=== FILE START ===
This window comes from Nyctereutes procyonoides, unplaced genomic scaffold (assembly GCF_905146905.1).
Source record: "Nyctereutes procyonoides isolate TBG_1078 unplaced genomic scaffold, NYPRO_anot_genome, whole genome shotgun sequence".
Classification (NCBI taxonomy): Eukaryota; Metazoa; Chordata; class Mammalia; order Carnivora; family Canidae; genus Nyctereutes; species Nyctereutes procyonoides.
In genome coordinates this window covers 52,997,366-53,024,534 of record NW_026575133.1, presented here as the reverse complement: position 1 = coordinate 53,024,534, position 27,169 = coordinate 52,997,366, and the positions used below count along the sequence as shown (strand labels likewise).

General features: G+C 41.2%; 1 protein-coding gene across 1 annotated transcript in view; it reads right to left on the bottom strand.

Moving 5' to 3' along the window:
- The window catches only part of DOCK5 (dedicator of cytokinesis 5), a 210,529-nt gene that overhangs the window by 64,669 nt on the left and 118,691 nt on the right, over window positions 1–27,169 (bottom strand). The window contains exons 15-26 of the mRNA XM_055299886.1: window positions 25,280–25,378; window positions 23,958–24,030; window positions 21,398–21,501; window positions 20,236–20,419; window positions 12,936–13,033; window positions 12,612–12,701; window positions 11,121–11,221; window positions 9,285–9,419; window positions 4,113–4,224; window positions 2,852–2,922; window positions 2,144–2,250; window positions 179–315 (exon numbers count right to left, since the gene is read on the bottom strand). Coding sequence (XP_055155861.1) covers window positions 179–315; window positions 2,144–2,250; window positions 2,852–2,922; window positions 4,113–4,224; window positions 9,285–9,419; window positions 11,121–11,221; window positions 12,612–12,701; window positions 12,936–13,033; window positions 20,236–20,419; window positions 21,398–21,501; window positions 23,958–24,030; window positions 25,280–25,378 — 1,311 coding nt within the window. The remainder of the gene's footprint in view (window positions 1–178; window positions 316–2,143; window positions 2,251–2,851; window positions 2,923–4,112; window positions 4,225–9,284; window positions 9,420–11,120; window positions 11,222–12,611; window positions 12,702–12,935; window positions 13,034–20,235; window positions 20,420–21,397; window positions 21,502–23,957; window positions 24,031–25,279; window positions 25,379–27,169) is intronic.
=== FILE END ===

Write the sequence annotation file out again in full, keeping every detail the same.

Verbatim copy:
This window comes from Nyctereutes procyonoides, unplaced genomic scaffold (assembly GCF_905146905.1).
Source record: "Nyctereutes procyonoides isolate TBG_1078 unplaced genomic scaffold, NYPRO_anot_genome, whole genome shotgun sequence".
Classification (NCBI taxonomy): Eukaryota; Metazoa; Chordata; class Mammalia; order Carnivora; family Canidae; genus Nyctereutes; species Nyctereutes procyonoides.
In genome coordinates this window covers 52,997,366-53,024,534 of record NW_026575133.1, presented here as the reverse complement: position 1 = coordinate 53,024,534, position 27,169 = coordinate 52,997,366, and the positions used below count along the sequence as shown (strand labels likewise).

General features: G+C 41.2%; 1 protein-coding gene across 1 annotated transcript in view; it reads right to left on the bottom strand.

Moving 5' to 3' along the window:
- The window catches only part of DOCK5 (dedicator of cytokinesis 5), a 210,529-nt gene that overhangs the window by 64,669 nt on the left and 118,691 nt on the right, over window positions 1–27,169 (bottom strand). The window contains exons 15-26 of the mRNA XM_055299886.1: window positions 25,280–25,378; window positions 23,958–24,030; window positions 21,398–21,501; window positions 20,236–20,419; window positions 12,936–13,033; window positions 12,612–12,701; window positions 11,121–11,221; window positions 9,285–9,419; window positions 4,113–4,224; window positions 2,852–2,922; window positions 2,144–2,250; window positions 179–315 (exon numbers count right to left, since the gene is read on the bottom strand). Coding sequence (XP_055155861.1) covers window positions 179–315; window positions 2,144–2,250; window positions 2,852–2,922; window positions 4,113–4,224; window positions 9,285–9,419; window positions 11,121–11,221; window positions 12,612–12,701; window positions 12,936–13,033; window positions 20,236–20,419; window positions 21,398–21,501; window positions 23,958–24,030; window positions 25,280–25,378 — 1,311 coding nt within the window. The remainder of the gene's footprint in view (window positions 1–178; window positions 316–2,143; window positions 2,251–2,851; window positions 2,923–4,112; window positions 4,225–9,284; window positions 9,420–11,120; window positions 11,222–12,611; window positions 12,702–12,935; window positions 13,034–20,235; window positions 20,420–21,397; window positions 21,502–23,957; window positions 24,031–25,279; window positions 25,379–27,169) is intronic.